Inside VC – 5 tips for finding capital

Microsoft for Startups
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Whether you’re a first-time founder or a serial entrepreneur, one of the biggest challenges you will face will be securing outside capital. To provide you with insider tips and advice, we are talking with investors and venture capitalists and asking them to share some of their insights with the Microsoft for Startups Founders Hub community.

We sat down with Kate Beardsley, founding partner at Hannah Grey, a pre-seed seed fund investing in customer-centric founders reimagining everyday experiences. Her fund looks at companies across a wide range of verticals and aims to be as inclusive as possible at the earliest stage, and she had lots of insightful tips for founders.

1. What are the most important characteristics of an investable founding team?

Transparency – We want to understand what the working relationship is going to be like. I prefer founders who are willing to tell us the good, the bad and the ugly, rather than someone spinning a perfect story of the things they want us to know. We know they won’t have it all worked out and that’s part of why they’re looking to partner with us.

Demonstrated discipline – What have you done, either in a previous startup, or as an executive, or even in college, where you have demonstrated discipline and had success. You don’t need to have had an exit already, but there are ways that you can show how your work and success is attributable across different experiences.

Magnetism – Your goal is to attract capital, customers and employees. There is a magnetism that has to exist on some level. Often founders are great visionaries, but they need to hire people to fill the roles they’re less qualified for. We’re looking for people who can inspire others to take a risk and quit their job to join them in their startup.

2. How can founders nail the “remote pitch”?

I’m a big fan of how meetings have switched from in-person to online. I think it’s more efficient for everyone’s time. We can meet with almost anyone in a shorter period of time. The type of investors you can target is much broader because everyone is available.

Take advantage of the virtual meeting by creating a more integrated presentation, switching between deck and demo and experiences from a pilot as part of your pitch. I would also recommend that founders ask to record the meeting so they can watch it back later to see how they performed.

3. How should founders prepare to meet with VCs?

If you look at our website at, you’ll see that we’ve kept the process very simple. One click takes you through to our Investment Consideration Form which collects 33 data points on the company. This is the best way to get some perspective on the types of questions we would ask and it’s a great way for founders to practice. We’ve seen more and more VCs adopt this kind of approach, frontloading key questions for the startups to answer ahead of that first meeting.

This way we don’t have to go over this ground in our meeting and the onus is on me as a potential investor to ask more granular questions around what you’re solving. Going over these questionnaires is a great way to discover what matters to the investor before you sit down with them.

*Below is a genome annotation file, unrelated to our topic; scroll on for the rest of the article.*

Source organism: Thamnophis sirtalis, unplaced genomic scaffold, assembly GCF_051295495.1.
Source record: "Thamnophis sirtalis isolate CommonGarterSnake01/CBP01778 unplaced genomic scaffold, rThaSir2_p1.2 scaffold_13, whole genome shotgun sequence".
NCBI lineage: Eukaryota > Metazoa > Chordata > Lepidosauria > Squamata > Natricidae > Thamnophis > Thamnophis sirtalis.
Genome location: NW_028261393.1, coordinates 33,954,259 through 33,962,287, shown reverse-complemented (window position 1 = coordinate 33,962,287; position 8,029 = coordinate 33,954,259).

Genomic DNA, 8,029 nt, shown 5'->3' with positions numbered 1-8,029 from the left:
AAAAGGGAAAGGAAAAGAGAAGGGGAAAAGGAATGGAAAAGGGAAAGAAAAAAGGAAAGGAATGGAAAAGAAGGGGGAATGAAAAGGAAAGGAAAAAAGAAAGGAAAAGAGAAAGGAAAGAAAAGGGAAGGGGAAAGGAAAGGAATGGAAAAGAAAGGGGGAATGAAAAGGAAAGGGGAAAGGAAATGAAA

4. What’s the best way for founders to land meetings with an investor?

The best way to get to any kind of capital is through their current portfolio. When a founder that I’m already working with makes an introduction to someone they think is great, I take that seriously. Go through your contacts and start mapping the ways you’re connected to the investors you want to work with. Use your network’s connections to get in front of the people that matter.

5. What should female and underrepresented founders know about raising funds?

When I started investing there was only one type of investor, with a certain education, socio-economic background, geography and gender. In the last decade there has been an explosion - today there are a number of differentiated types of investors. We’re not at parity, but things are much better. 

Given there are so many forms of capital available today, the responsibility falls on the founder to some extent to research who would receive your business and understand it from the best angle. If you’re a female entrepreneur and you’re building something for a female consumer base, connect with female investors, or at minimum people who understand the problem you are trying to solve.

Don’t pitch anyone with capital. Be strategic about who you talk to, especially with early stage investing which tends to be emotional and local. I don’t recommend trying to edit yourself or be something you’re not. Be authentic and if it turns out that it’s not a good fit, that’s fine. You’re going to get hundreds of “nos”, but it will be so much better to be working with a group that understands what you’re trying to solve.

This is the best time ever to be starting a company. From a US perspective, there has never been more capital and resources in the market to support you along the journey. Of course, there is some risk involved, but I’ve never met anyone, whether they had a success or failure, who didn’t think it had been worth doing.

Do you have a great idea for a startup? Sign up today for Microsoft for Startups Founders Hub.